In the weeks before the launch of A Baron for Becky, I wrote a number of vignettes about courtesans, concubines, mistresses, prostitutes, sex slaves, and others who were kept for their bodies or who used their bodies to win a place in the world. It was interesting material, and I’ve saved it all, so today I’m beginning a series called Wanton Weekends. Each week, I’ll post another vignette, and when I’ve run out, I’ll research and write some more. So if I don’t cover a period or a wanton you’d like to hear more about, just comment and I’ll add to my list.
The life of a courtesan may seem glamorous, but my character Becky hopes to save enough money to leave it. How about you? Courtesan or Bride? Before you answer, consider the following quote from a letter written by Renaissance courtesan, Veronica Franco:
I’ll add that even if fate should be completely favourable and kind to her, this is a life that always turns out to be a misery. It’s a most wretched thing, contrary to human reason, to subject one’s body and labour to a slavery terrifying even to think of.
To make oneself prey to so many men, at the risk of being stripped, robbed, even killed, so that one man, one day, may snatch away from you everything you have acquired from many over such a long time, along with so many other dangers of injury and dreadful contagious diseases; to eat with another’s mouth, sleep with another’s eyes, move according to another’s will, obviously rushing toward the shipwreck of your mind and your body- what greater misery?
What wealth, what luxuries, what delights can outweigh all this? Believe me, among all the world’s calamities, this is the worst. And if to worldly concerns you add those of the soul, what greater doom and certainty of damnation could there be?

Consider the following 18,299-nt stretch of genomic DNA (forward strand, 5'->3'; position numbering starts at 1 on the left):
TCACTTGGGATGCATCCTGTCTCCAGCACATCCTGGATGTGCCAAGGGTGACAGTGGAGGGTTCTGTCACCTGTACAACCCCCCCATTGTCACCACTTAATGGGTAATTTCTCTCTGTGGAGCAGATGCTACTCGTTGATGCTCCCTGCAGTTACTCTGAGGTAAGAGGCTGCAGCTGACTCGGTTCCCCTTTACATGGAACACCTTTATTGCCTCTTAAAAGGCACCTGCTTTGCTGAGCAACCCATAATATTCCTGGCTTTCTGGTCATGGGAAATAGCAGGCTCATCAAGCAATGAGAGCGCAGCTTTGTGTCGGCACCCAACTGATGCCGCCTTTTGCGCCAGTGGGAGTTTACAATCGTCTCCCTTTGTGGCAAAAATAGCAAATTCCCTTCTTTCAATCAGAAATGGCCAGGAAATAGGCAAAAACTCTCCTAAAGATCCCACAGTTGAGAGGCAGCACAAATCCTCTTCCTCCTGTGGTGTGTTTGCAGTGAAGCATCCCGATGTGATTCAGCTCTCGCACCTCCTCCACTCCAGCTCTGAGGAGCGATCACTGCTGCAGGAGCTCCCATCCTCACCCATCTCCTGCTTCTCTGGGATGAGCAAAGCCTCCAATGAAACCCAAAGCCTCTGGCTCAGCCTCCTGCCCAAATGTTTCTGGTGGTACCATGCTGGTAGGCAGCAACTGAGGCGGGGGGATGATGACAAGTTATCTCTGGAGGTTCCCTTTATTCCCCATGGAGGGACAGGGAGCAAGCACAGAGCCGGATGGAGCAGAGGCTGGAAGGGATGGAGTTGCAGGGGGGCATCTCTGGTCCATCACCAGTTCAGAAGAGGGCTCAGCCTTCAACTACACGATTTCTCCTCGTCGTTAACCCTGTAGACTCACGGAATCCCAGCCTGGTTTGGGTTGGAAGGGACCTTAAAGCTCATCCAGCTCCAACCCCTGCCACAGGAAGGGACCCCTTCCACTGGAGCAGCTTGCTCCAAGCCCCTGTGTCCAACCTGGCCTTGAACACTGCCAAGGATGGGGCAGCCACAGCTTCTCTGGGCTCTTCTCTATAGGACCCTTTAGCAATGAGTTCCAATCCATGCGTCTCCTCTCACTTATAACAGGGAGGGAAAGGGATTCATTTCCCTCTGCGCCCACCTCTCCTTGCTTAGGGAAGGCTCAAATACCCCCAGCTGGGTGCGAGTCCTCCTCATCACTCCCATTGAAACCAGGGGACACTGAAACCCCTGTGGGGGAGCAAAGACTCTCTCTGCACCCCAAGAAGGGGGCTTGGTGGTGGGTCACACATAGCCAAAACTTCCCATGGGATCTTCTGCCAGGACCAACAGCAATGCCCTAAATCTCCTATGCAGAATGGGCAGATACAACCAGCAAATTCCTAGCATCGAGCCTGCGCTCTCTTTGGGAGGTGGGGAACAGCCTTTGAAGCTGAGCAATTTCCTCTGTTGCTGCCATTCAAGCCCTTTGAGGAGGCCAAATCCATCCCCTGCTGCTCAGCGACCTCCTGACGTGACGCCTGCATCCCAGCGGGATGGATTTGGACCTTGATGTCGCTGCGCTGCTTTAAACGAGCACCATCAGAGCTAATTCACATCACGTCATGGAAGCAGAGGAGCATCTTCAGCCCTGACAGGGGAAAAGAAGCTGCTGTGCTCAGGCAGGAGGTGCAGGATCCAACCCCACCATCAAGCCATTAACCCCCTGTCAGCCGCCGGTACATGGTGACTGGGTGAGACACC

(Letter 22,’ A Warning to a mother considering turning her daughter into a courtesan’ Veronica Franco, Poems and Selected Letters, edited and translated by Ann Rosalind Jones and Margaret F. Rosenthal, Chicago University Press, 1998, pp.37-40)
Veronica was a courtesan and the daughter of a courtesan. Given a fine education, she was trained for marriage, but her union with a wealthy physician ended badly. Needing to support herself, she turned to the sex trade, and quickly became highly regarded. She was listed (in a guide to courtesans of Venice) as one of the leading courtesans of the day.
She was a celebrated member of literary circles, and a poet in her own right, publishing often erotic, sometimes sexually explicit, poetry as well as a collection of 50 letters.
The movie, Dangerous Beauty, based on Margaret Rosenthal’s book The Honest Courtesan, opens with this one of her poems.
We danced our youth in a dreamed-of city,
Venice, paradise, proud and pretty.
We lived for love and lust and beauty,
Pleasure then our only duty;
Floating then twixt heaven and Earth
And drunk on plenty’s blessed mirth.
We thought ourselves eternal then,
Our glory sealed by God’s own pen.
But heav’n, we found is always frail,
Against man’s fear will always fail.